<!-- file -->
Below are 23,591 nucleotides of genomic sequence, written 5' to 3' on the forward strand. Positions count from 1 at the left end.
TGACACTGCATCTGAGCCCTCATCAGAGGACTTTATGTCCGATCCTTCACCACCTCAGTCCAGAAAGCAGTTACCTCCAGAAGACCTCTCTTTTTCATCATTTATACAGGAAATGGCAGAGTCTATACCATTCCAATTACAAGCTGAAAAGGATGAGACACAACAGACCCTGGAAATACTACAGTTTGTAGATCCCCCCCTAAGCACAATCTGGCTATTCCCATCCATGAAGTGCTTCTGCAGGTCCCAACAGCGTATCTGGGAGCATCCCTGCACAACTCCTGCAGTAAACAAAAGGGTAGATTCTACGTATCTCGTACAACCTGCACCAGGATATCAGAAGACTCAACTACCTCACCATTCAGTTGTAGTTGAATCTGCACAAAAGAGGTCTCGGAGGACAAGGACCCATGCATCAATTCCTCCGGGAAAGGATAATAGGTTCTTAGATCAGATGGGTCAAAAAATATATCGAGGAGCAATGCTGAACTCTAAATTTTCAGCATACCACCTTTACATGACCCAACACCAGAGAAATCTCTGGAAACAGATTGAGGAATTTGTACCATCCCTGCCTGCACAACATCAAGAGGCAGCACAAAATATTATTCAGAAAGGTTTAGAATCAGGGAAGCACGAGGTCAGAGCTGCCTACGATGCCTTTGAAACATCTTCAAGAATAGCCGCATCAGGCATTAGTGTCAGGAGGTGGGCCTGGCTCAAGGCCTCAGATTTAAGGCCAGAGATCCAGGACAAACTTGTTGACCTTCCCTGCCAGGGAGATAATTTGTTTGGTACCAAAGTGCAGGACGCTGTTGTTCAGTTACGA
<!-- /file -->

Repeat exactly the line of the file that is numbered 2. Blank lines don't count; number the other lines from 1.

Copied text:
TGACACTGCATCTGAGCCCTCATCAGAGGACTTTATGTCCGATCCTTCACCACCTCAGTCCAGAAAGCAGTTACCTCCAGAAGACCTCTCTTTTTCATCATTTATACAGGAAATGGCAGAGTCTATACCATTCCAATTACAAGCTGAAAAGGATGAGACACAACAGACCCTGGAAATACTACAGTTTGTAGATCCCCCCCTAAGCACAATCTGGCTATTCCCATCCATGAAGTGCTTCTGCAGGTCCCAACAGCGTATCTGGGAGCATCCCTGCACAACTCCTGCAGTAAACAAAAGGGTAGATTCTACGTATCTCGTACAACCTGCACCAGGATATCAGAAGACTCAACTACCTCACCATTCAGTTGTAGTTGAATCTGCACAAAAGAGGTCTCGGAGGACAAGGACCCATGCATCAATTCCTCCGGGAAAGGATAATAGGTTCTTAGATCAGATGGGTCAAAAAATATATCGAGGAGCAATGCTGAACTCTAAATTTTCAGCATACCACCTTTACATGACCCAACACCAGAGAAATCTCTGGAAACAGATTGAGGAATTTGTACCATCCCTGCCTGCACAACATCAAGAGGCAGCACAAAATATTATTCAGAAAGGTTTAGAATCAGGGAAGCACGAGGTCAGAGCTGCCTACGATGCCTTTGAAACATCTTCAAGAATAGCCGCATCAGGCATTAGTGTCAGGAGGTGGGCCTGGCTCAAGGCCTCAGATTTAAGGCCAGAGATCCAGGACAAACTTGTTGACCTTCCCTGCCAGGGAGATAATTTGTTTGGTACCAAAGTGCAGGACGCTGTTGTTCAGTTACGA